A Patient’s Guide to Clinical Trials
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NIH Clinical Research Trials and You
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Policy on Research Involving Human Subjects
Researchers at the National Institutes of Health (NIH) are testing an investigational vaccine for a virus that typically causes symptoms seen in the common cold and flu. The goal of this research study is to learn whether the vaccine is safe, causes a strong immune response, and prevents the virus from spreading to others. This will help researchers develop vaccines for common illnesses.
You may be eligible for the study if you:
Participants will be asked to visit the NIH Clinical Center in Bethesda, Maryland, for a blood draw, medical history, and physical exam. Participants will return to NIH to receive the investigational vaccine, which will be given in the back of the throat or as a pill. Participants will need to stay at NIH for up to one week for monitoring. Individuals in close contact with participants may also need to visit NIH; however, they will not receive the vaccine.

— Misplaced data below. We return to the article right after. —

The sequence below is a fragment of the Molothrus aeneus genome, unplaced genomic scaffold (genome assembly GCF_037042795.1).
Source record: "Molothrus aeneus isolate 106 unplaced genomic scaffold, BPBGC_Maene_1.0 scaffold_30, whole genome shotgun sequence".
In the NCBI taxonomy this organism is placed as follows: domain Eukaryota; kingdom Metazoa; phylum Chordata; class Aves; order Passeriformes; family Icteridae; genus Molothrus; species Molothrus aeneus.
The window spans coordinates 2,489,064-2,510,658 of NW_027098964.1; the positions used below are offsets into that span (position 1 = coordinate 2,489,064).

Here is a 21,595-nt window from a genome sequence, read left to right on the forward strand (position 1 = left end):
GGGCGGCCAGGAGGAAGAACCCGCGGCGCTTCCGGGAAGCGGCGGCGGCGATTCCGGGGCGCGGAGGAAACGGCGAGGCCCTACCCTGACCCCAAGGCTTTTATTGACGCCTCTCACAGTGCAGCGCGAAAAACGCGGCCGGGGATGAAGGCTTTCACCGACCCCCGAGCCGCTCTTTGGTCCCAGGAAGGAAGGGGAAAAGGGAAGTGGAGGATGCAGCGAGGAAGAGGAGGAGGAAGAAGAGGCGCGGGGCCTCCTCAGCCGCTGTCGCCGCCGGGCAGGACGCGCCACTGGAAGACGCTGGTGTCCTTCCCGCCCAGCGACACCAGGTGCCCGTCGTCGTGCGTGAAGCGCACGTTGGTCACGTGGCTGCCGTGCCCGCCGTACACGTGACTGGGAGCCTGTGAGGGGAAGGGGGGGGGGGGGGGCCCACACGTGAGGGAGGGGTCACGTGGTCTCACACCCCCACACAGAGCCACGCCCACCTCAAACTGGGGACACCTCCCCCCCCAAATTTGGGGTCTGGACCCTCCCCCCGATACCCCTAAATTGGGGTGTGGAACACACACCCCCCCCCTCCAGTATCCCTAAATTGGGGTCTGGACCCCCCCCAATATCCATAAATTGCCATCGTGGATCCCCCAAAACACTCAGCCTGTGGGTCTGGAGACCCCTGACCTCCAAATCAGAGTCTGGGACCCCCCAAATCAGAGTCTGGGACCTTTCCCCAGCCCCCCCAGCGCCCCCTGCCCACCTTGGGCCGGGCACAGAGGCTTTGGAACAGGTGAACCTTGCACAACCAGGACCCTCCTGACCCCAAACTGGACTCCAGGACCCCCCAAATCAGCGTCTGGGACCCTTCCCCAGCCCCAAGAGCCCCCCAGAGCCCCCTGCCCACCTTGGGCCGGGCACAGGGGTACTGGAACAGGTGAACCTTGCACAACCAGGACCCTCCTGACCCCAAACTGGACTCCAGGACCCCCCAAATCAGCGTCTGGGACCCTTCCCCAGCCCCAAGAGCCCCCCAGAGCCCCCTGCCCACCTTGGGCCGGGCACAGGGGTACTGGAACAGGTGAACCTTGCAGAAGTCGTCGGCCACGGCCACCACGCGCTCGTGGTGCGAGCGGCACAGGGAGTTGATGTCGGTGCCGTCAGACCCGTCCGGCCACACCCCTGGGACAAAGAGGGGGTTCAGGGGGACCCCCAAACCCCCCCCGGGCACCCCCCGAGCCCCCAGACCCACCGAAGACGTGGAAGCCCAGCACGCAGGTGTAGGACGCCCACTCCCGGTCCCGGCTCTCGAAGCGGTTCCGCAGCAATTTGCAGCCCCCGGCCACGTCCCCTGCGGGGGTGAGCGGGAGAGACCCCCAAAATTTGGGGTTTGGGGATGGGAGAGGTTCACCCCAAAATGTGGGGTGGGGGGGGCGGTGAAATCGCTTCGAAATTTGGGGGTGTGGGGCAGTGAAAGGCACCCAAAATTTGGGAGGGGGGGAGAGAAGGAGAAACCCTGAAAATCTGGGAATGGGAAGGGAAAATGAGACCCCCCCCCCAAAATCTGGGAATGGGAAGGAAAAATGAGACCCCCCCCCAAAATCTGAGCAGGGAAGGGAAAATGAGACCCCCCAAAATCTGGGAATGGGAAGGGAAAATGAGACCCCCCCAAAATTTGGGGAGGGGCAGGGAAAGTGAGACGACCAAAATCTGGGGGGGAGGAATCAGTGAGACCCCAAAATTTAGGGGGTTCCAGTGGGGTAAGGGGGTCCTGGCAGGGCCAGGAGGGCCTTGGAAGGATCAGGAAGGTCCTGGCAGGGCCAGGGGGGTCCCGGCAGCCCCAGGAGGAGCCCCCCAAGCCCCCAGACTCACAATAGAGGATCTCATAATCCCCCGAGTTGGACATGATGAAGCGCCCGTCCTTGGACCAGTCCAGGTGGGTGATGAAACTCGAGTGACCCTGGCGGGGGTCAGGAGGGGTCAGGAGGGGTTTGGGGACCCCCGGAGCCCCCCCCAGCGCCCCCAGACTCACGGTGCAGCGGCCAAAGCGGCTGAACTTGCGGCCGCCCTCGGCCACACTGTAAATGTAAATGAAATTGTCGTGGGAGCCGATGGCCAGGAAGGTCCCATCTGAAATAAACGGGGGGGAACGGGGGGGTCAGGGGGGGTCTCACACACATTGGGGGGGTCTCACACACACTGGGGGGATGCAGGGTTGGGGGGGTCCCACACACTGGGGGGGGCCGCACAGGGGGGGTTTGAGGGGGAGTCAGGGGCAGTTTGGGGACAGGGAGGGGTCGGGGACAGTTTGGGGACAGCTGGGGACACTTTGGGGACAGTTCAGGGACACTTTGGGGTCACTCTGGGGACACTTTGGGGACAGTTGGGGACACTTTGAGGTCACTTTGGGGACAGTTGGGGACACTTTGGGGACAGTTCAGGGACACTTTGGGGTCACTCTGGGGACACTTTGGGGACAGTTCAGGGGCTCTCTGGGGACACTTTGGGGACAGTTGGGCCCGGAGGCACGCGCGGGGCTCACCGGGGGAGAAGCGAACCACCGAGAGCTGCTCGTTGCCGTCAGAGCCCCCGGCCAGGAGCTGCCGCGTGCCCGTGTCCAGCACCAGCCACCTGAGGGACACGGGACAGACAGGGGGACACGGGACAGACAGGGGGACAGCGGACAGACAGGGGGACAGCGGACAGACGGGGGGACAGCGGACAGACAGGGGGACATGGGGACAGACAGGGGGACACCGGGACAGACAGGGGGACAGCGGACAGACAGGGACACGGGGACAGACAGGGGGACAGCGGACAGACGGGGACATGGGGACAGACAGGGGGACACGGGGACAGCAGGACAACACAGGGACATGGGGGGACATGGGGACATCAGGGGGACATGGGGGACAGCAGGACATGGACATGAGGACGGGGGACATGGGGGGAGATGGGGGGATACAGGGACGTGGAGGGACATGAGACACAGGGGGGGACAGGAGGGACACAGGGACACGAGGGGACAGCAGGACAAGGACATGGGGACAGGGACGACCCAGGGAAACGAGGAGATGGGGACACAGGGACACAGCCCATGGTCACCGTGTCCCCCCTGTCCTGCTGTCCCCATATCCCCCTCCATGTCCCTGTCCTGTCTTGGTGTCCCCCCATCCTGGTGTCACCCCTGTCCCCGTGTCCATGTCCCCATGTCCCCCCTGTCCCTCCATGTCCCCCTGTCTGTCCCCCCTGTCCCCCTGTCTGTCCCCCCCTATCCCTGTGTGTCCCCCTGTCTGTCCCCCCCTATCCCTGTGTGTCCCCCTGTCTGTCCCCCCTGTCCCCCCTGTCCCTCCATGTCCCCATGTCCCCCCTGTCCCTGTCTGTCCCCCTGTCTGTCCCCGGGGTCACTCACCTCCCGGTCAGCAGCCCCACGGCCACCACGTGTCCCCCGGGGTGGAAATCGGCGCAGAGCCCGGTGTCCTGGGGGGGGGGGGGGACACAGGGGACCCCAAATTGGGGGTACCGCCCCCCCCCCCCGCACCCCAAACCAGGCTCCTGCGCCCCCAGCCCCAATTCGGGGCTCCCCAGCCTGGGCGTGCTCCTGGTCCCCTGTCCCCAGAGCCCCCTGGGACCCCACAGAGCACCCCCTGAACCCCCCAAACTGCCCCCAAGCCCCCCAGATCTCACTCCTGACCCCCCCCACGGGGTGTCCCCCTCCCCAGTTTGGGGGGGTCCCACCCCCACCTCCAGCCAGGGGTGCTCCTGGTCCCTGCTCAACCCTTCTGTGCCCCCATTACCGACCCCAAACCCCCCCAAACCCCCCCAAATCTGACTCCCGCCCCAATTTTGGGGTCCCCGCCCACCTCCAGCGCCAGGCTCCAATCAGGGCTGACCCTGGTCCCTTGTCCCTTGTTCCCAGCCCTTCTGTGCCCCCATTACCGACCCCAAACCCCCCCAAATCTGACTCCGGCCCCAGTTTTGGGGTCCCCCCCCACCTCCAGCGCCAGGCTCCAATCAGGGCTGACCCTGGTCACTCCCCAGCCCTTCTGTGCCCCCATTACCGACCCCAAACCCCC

The study is being conducted at the Warren Grant Magnuson Clinical Center (Building 10) on the NIH campus in Bethesda, Maryland. The NIH campus is accessible by car and public transportation.
There is no charge to participate in the study. All screening and study-related medical care and procedures are provided free of charge.
Yes, you and any close contacts will be compensated for participation in the study. Transportation and other expenses may also be covered.
To see if you may qualify or for more information, contact:
Patient Recruitment and Public Liaison Office
Toll Free: 1-800-411-1222 (reference 11-I-0259/SAMOSA study or 13-I-0081/NAAN study)
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Office hours: 8 a.m. – 3:30 p.m. ET
To learn more about this study of intranasal AD4-H5-VTN as an adenovirus vaccine (trial ID: NCT01806909), please visit clinicaltrials.gov.
Last Updated August 27, 2013
Last Reviewed August 27, 2013